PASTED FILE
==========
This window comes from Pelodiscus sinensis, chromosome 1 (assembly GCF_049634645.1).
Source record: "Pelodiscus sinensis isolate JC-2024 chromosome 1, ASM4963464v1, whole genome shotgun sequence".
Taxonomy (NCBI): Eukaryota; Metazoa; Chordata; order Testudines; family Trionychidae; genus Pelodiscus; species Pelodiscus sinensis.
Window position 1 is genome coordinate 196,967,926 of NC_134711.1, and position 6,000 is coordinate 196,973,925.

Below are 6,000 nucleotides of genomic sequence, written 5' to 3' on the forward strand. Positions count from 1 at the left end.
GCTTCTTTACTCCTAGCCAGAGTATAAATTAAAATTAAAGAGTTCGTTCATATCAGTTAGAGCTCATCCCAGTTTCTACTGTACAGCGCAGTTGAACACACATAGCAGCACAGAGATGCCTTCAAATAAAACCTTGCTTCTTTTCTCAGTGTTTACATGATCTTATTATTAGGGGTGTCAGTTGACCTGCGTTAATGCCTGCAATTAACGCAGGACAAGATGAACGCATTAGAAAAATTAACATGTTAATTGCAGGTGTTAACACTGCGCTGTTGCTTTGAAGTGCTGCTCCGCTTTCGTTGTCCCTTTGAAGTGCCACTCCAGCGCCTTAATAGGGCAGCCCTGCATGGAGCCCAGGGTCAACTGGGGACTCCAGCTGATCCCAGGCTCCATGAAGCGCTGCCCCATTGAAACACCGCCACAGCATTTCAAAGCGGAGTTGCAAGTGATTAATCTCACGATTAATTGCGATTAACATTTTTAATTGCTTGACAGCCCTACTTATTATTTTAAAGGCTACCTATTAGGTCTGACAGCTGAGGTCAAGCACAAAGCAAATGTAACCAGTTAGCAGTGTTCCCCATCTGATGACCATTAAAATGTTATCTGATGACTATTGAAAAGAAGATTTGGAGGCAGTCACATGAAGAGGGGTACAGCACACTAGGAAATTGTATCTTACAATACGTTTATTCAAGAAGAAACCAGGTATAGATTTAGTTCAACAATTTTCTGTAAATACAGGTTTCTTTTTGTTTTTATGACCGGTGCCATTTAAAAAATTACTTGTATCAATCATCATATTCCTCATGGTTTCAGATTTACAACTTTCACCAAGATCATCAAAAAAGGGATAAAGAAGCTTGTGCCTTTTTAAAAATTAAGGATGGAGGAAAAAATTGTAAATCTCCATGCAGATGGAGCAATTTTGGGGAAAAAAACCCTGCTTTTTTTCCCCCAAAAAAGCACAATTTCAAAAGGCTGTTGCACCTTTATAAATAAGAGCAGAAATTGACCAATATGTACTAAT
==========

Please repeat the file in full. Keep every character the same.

This window comes from Pelodiscus sinensis, chromosome 1 (assembly GCF_049634645.1).
Source record: "Pelodiscus sinensis isolate JC-2024 chromosome 1, ASM4963464v1, whole genome shotgun sequence".
Taxonomy (NCBI): Eukaryota; Metazoa; Chordata; order Testudines; family Trionychidae; genus Pelodiscus; species Pelodiscus sinensis.
Window position 1 is genome coordinate 196,967,926 of NC_134711.1, and position 6,000 is coordinate 196,973,925.

Below are 6,000 nucleotides of genomic sequence, written 5' to 3' on the forward strand. Positions count from 1 at the left end.
GCTTCTTTACTCCTAGCCAGAGTATAAATTAAAATTAAAGAGTTCGTTCATATCAGTTAGAGCTCATCCCAGTTTCTACTGTACAGCGCAGTTGAACACACATAGCAGCACAGAGATGCCTTCAAATAAAACCTTGCTTCTTTTCTCAGTGTTTACATGATCTTATTATTAGGGGTGTCAGTTGACCTGCGTTAATGCCTGCAATTAACGCAGGACAAGATGAACGCATTAGAAAAATTAACATGTTAATTGCAGGTGTTAACACTGCGCTGTTGCTTTGAAGTGCTGCTCCGCTTTCGTTGTCCCTTTGAAGTGCCACTCCAGCGCCTTAATAGGGCAGCCCTGCATGGAGCCCAGGGTCAACTGGGGACTCCAGCTGATCCCAGGCTCCATGAAGCGCTGCCCCATTGAAACACCGCCACAGCATTTCAAAGCGGAGTTGCAAGTGATTAATCTCACGATTAATTGCGATTAACATTTTTAATTGCTTGACAGCCCTACTTATTATTTTAAAGGCTACCTATTAGGTCTGACAGCTGAGGTCAAGCACAAAGCAAATGTAACCAGTTAGCAGTGTTCCCCATCTGATGACCATTAAAATGTTATCTGATGACTATTGAAAAGAAGATTTGGAGGCAGTCACATGAAGAGGGGTACAGCACACTAGGAAATTGTATCTTACAATACGTTTATTCAAGAAGAAACCAGGTATAGATTTAGTTCAACAATTTTCTGTAAATACAGGTTTCTTTTTGTTTTTATGACCGGTGCCATTTAAAAAATTACTTGTATCAATCATCATATTCCTCATGGTTTCAGATTTACAACTTTCACCAAGATCATCAAAAAAGGGATAAAGAAGCTTGTGCCTTTTTAAAAATTAAGGATGGAGGAAAAAATTGTAAATCTCCATGCAGATGGAGCAATTTTGGGGAAAAAAACCCTGCTTTTTTTCCCCCAAAAAAGCACAATTTCAAAAGGCTGTTGCACCTTTATAAATAAGAGCAGAAATTGACCAATATGTACTAAT